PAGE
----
Toshack realistic over future tasks

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The Independent Football

As someone who has twice been through the madness of managing Real Madrid, John Toshack does realism quite well. In the aftermath of Wednesday's surprisingly uplifting victory over Hungary, a team good enough to have humbled Scotland at Hampden Park last August, the temptation must have been to proclaim the potential of a young, largely untried squad in his first match as their manager.

Instead, Toshack chose to point out that Wales do friendly internationals well - it is when matches matter that they have stumbled. Under Mark Hughes, Wales overcame Germany, drew with Argentina and thrashed Scotland. Yet when their great test came to take World Cup qualifying points off England at Old Trafford, they barely managed a shot at goal.

Naturally, a 2-0 victory over the Hungarians, courtesy of two goals from Craig Bellamy, was a rather better result than Toshack's only previous match as Welsh manager, an incoherent defeat by Norway. Yet when he resigned in its aftermath he walked away from a better squad than the one he will take into next month's double-header with Austria. At least, however, Toshack ought not to be hampered by the withdrawals that gave him half an hour to discuss a new tactical formation with an untested team.

In 1994, he had available Dean Saunders, Ian Rush and Mark Hughes in attack, not to mention Gary Speed and Ryan Giggs. On Wednesday night, Toshack had three Premiership players supported by largely untried performers and captained by Robert Page - who, unable to get a game for his club, was told he would be required to turn out for Cardiff City Reserves if he was not wanted in the Millennium Stadium.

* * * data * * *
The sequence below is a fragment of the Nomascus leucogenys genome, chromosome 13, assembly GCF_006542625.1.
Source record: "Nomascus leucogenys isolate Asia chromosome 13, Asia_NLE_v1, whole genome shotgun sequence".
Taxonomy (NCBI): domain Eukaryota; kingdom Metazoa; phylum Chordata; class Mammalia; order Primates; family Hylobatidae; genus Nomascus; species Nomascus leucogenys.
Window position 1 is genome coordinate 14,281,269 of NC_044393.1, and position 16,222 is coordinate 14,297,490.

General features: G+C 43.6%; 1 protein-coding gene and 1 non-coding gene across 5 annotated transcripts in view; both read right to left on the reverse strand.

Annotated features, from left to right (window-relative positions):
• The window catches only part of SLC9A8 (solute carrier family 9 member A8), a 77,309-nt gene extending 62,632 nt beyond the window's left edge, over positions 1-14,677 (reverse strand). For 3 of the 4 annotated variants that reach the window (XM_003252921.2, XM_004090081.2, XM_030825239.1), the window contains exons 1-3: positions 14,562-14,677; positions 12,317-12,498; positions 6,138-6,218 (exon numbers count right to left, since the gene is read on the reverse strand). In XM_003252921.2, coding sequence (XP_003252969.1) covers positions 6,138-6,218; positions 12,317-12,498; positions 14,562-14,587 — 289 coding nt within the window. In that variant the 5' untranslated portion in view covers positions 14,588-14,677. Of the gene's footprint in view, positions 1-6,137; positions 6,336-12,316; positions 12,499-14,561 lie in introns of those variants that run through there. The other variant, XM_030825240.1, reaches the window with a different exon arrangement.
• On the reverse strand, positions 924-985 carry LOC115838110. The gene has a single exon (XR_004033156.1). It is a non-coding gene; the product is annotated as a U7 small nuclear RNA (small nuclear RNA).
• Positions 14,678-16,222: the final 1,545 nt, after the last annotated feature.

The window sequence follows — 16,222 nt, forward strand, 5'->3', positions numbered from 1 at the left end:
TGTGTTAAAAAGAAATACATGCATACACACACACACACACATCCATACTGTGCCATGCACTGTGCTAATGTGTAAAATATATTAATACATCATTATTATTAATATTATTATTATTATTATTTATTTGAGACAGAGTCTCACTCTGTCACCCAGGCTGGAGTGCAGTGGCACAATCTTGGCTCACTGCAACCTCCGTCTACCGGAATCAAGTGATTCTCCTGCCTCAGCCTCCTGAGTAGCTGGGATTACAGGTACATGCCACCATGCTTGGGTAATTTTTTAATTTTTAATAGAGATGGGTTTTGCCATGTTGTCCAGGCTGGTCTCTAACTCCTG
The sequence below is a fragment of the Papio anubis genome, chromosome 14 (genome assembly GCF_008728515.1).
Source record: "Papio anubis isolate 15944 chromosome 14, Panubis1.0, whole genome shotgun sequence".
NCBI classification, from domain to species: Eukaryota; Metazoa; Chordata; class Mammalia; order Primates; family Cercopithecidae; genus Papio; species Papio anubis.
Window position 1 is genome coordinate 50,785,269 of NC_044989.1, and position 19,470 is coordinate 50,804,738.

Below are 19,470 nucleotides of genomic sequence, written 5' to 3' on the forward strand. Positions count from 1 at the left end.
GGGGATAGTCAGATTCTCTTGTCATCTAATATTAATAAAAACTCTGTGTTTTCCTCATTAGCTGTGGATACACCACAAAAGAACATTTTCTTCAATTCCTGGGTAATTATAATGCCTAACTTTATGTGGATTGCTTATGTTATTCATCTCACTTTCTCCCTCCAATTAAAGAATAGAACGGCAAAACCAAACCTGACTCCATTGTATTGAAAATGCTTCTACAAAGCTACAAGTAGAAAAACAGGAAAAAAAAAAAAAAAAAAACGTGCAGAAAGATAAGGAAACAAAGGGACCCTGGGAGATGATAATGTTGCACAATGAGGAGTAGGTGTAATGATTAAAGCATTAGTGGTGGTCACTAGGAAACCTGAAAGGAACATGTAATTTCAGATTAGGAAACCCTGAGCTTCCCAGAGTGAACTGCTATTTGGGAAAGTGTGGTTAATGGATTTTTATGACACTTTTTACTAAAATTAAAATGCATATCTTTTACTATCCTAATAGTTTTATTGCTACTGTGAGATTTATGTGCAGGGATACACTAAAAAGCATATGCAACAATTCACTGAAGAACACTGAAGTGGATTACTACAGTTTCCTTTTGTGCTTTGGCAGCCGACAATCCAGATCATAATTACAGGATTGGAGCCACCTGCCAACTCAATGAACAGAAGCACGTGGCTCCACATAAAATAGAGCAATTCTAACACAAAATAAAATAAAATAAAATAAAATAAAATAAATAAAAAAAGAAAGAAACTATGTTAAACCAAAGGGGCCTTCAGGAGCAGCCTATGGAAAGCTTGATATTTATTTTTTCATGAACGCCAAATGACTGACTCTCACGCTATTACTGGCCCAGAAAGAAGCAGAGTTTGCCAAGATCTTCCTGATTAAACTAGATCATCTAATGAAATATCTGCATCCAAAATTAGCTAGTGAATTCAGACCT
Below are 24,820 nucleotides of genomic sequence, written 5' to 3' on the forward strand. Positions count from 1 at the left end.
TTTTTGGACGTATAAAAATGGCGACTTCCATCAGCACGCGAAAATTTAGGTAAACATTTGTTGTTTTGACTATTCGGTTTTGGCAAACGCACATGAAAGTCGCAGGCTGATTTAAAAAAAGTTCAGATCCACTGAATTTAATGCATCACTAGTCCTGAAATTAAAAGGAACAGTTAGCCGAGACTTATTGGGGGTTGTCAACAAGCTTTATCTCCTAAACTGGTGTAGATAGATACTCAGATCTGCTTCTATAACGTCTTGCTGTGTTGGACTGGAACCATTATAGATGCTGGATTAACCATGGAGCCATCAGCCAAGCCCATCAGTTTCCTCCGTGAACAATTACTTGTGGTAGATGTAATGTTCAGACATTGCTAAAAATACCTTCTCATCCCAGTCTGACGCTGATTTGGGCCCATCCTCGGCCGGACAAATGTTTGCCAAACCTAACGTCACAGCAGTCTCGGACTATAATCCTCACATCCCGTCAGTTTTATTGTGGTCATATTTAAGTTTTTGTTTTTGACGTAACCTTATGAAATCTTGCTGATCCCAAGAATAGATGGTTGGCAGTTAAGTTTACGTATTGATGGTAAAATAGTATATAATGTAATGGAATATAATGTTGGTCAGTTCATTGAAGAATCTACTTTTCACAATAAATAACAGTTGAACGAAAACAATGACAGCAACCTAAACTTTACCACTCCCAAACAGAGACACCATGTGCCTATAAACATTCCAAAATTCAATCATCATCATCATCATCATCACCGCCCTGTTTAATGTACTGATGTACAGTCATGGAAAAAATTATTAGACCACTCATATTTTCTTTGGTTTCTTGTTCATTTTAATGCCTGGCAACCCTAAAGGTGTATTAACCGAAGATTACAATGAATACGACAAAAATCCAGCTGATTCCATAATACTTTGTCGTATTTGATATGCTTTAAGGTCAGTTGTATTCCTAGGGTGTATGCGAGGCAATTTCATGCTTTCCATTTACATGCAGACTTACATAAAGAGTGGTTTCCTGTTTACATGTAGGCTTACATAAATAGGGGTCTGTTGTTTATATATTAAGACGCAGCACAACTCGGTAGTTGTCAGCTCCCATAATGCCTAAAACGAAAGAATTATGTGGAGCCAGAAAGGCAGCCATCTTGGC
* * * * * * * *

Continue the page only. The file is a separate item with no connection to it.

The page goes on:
Had Bellamy not engineered a loan move to Celtic, he would not even have played for Newcastle's second string, so deep was his feud with Graeme Souness. Bellamy is frequently angry, both at himself and with others, and how that anger is directed determines how he performs. Furious at his absence from three Champions' League fixtures because of a headbutting incident in Kiev, Bellamy returned to Bobby Robson's Newcastle side and drove them to an unlikely victory away to Feyenoord that ensured their qualification for the competition's second phase. Under Souness, his anger at being played out of position was entirely negative.

On Wednesday night he very publicly proved a point and his partnership with the equally fast Rob Earnshaw was an intriguing one. "Everyone knows how confident Craig is; he'll always tell you how good he is," said the West Bromwich Albion striker. "But as Mr Mourinho says, you can mistake self-confidence for arrogance.

"A lot of people are big-headed in life but you have to be confident as a footballer. Bellamy will always say exactly what's on his mind and it won't matter who he's saying it to. Sometimes people disagree and take it the wrong way but I'm just pleased for him."